DES MOINES, Iowa (AP) — A Democratic candidate for a northeast Iowa House seat who trails the Republican incumbent by nine votes won a court ruling Monday that gave her the right to determine whether 33 absentee ballots that have not been counted were mailed on time.
Democrat Kayla Koether sued Iowa Secretary of State Paul Pate and Winneshiek County Auditor Ben Steines on Thursday after they refused to count the ballots in her race against Republican state Rep. Michael Bergan, saying the envelopes lacked a postmark that would indicate when they were mailed.
Judge Scott Beattie ordered officials to preserve the ballots and determine whether they were mailed on time. But he did not rule on whether the ballots would ultimately be counted, saying that issue could be argued in court later.
State law says absentee ballots must be mailed no later than the day before the election to be counted. For ballots that arrive after Election Day, the law says officials can use either the postmark or an "intelligent mail barcode" to determine whether it was mailed on time.
At issue is what exactly lawmakers meant by an "intelligent mail barcode."
Koether's attorney Shayla McCormally argued in court that Iowa law does not define that phrase. Koether says the ballots in question have a postal bar code that might show when they were mailed.
But Pate and Steines argue that an "intelligent mail barcode" is a code that a county election official would place on the envelope. Only six of Iowa's 99 counties use such a bar code to track absentee ballots.
"Absentee ballots that arrive after Election Day and do not contain postmarks, nor a county-specific Intelligent Mail Barcode, are not eligible to be counted," Pate said.
That may be shocking news to the more than 547,000 Iowans who voted absentee, a record number for the state in an election with the highest ever turnout in a midterm election of 1.3 million voters. Iowa officials acknowledge that the Postal Service does not put postmarks on all ballots, but it's not clear how many ballots statewide might not have been counted because they lacked postmarks. A spokesman for Pate said the office does not know.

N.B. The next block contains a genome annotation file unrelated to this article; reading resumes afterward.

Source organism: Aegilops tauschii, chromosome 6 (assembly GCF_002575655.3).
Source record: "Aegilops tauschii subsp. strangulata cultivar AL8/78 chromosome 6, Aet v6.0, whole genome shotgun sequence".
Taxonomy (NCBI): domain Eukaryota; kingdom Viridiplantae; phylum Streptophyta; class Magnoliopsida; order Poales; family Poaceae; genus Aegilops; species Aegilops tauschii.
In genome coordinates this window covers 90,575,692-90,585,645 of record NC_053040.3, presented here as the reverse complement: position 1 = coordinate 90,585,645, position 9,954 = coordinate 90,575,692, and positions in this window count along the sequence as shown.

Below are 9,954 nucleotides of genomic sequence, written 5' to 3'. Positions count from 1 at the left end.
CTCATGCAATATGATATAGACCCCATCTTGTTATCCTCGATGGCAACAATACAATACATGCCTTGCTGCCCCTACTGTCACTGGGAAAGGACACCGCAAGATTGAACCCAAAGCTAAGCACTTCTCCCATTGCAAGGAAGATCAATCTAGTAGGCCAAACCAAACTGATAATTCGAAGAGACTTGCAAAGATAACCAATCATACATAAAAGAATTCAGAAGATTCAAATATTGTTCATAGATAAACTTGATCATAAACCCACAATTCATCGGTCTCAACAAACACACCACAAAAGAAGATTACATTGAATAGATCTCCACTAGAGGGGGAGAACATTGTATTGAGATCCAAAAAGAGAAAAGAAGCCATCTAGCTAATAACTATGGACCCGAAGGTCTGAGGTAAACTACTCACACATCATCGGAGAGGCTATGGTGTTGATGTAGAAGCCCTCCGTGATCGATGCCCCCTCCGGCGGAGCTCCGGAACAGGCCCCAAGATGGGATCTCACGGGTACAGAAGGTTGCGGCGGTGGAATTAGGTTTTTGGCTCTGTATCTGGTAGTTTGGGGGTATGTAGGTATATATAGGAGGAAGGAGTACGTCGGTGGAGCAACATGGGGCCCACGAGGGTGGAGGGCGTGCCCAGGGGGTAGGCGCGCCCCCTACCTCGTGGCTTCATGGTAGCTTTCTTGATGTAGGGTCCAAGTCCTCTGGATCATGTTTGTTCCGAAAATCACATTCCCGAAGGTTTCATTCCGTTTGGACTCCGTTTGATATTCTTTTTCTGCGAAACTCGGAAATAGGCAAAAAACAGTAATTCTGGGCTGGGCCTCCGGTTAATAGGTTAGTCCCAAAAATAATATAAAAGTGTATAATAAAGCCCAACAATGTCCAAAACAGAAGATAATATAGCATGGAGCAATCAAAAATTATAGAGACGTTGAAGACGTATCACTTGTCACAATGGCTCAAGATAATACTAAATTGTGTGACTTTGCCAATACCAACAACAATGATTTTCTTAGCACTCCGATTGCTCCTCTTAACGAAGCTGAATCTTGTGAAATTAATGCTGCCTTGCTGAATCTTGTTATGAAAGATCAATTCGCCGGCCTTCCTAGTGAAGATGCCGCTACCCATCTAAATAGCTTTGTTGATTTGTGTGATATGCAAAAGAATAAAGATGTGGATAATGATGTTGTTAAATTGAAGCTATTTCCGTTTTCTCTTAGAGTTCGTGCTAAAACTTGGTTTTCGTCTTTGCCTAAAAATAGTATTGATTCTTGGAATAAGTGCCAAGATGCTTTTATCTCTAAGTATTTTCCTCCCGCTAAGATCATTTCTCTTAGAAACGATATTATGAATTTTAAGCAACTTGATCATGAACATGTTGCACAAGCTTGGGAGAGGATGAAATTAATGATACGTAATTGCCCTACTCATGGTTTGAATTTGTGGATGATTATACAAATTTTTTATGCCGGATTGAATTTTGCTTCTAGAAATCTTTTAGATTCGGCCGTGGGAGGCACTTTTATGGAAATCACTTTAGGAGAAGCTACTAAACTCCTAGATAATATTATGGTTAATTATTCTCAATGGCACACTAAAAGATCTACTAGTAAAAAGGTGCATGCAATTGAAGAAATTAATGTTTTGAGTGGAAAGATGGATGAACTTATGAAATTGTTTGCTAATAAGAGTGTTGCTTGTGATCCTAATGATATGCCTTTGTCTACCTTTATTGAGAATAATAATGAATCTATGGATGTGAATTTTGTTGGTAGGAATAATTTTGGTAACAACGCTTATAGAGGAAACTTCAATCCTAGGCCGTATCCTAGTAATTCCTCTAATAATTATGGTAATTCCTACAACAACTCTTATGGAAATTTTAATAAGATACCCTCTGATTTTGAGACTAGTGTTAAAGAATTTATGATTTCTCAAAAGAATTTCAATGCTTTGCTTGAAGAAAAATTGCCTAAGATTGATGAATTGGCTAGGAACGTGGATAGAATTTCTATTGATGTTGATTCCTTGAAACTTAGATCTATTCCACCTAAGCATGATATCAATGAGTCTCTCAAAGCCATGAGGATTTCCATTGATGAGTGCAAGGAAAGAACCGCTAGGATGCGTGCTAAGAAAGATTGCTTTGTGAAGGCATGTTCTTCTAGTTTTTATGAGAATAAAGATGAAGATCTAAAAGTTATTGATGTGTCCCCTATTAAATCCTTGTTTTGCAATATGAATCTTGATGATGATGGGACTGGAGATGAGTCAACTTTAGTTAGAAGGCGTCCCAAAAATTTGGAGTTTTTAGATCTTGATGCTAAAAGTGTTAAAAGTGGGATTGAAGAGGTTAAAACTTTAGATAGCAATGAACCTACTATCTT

Beattie's order requires Steines to work with the Postal Service to determine whether the postal bar codes contain the date ballots were placed in the mail and if so, the information must be provided to the court and attorneys by Friday. Beattie's order said it can be argued in court later whether the postal bar code is appropriate to be used to determine the validity of the votes.
"Failure to read the barcodes could result in ballots that were validly cast being ignored," he said.
Bergan leads Koether by nine votes out of 14,000 cast in the northeast Iowa district that includes Clayton, Fayette and Winneshiek counties.
Bergan said he hadn't seen the judge's ruling and had no immediate comment.
Koether said the judge's ruling "is good news for the 33 Iowans who cast their ballots in good faith and deserve to have their votes counted."
Democrats picked up five House seats in the November election to narrow Republican control 53 to 46 excluding the District 55 seat.
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